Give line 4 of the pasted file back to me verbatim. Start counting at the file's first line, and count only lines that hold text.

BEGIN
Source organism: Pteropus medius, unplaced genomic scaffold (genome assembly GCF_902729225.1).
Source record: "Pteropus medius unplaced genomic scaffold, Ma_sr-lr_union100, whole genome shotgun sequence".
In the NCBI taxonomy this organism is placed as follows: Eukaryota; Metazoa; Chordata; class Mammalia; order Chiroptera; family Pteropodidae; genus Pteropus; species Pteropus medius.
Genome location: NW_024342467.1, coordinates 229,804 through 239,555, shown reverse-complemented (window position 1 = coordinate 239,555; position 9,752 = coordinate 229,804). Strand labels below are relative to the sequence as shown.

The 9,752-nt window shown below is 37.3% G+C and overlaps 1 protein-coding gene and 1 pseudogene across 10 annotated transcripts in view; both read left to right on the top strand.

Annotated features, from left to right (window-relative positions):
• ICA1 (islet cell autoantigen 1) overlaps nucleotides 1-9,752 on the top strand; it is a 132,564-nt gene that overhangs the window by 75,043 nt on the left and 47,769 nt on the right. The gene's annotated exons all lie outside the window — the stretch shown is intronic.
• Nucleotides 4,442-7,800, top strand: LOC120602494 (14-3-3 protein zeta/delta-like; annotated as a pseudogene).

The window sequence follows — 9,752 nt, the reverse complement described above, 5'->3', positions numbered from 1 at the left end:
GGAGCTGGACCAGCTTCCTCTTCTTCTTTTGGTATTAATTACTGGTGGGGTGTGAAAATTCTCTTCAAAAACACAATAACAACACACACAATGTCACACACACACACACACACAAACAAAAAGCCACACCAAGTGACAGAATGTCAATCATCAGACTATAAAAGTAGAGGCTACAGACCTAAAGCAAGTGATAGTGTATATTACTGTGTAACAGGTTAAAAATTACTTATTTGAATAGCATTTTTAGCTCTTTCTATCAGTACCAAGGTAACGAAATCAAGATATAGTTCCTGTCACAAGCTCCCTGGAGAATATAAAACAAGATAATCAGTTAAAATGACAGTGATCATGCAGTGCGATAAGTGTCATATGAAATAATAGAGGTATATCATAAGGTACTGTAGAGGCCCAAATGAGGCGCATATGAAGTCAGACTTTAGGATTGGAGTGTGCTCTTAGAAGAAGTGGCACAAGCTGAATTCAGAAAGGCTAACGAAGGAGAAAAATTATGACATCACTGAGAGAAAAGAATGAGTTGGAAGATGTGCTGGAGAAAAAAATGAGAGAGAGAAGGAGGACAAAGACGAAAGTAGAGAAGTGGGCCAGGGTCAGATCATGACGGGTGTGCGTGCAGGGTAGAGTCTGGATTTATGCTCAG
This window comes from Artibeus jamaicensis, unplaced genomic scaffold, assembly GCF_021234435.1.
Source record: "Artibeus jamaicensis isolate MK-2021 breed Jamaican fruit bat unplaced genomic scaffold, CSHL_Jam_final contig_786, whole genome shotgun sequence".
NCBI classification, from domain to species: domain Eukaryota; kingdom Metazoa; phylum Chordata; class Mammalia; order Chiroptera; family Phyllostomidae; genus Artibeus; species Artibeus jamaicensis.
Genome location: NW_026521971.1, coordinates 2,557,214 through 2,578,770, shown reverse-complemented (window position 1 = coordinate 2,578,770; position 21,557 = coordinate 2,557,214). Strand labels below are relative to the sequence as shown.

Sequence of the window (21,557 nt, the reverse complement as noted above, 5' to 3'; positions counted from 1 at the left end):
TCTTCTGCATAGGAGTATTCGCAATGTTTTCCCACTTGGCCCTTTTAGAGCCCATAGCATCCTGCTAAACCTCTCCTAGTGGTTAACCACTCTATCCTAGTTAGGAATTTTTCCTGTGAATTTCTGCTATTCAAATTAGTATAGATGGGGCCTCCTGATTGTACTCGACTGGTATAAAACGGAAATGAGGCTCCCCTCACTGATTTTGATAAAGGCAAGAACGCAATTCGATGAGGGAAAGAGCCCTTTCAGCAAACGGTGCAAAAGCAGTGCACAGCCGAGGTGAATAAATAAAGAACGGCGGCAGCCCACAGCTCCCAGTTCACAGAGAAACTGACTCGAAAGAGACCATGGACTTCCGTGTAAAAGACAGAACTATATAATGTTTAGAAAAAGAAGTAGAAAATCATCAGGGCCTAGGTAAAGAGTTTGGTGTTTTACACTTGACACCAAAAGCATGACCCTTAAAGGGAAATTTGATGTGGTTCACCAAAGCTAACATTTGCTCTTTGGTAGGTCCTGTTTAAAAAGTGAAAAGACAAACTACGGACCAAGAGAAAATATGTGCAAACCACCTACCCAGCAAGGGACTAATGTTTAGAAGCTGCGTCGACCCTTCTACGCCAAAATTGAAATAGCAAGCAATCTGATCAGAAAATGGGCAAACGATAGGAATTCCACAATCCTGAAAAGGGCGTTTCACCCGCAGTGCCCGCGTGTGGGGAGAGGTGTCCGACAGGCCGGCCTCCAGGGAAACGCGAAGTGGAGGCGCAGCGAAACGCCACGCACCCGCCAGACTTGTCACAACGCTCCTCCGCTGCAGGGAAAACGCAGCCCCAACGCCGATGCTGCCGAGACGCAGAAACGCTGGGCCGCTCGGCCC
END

Genome location: NW_024342467.1, coordinates 229,804 through 239,555, shown reverse-complemented (window position 1 = coordinate 239,555; position 9,752 = coordinate 229,804). Strand labels below are relative to the sequence as shown.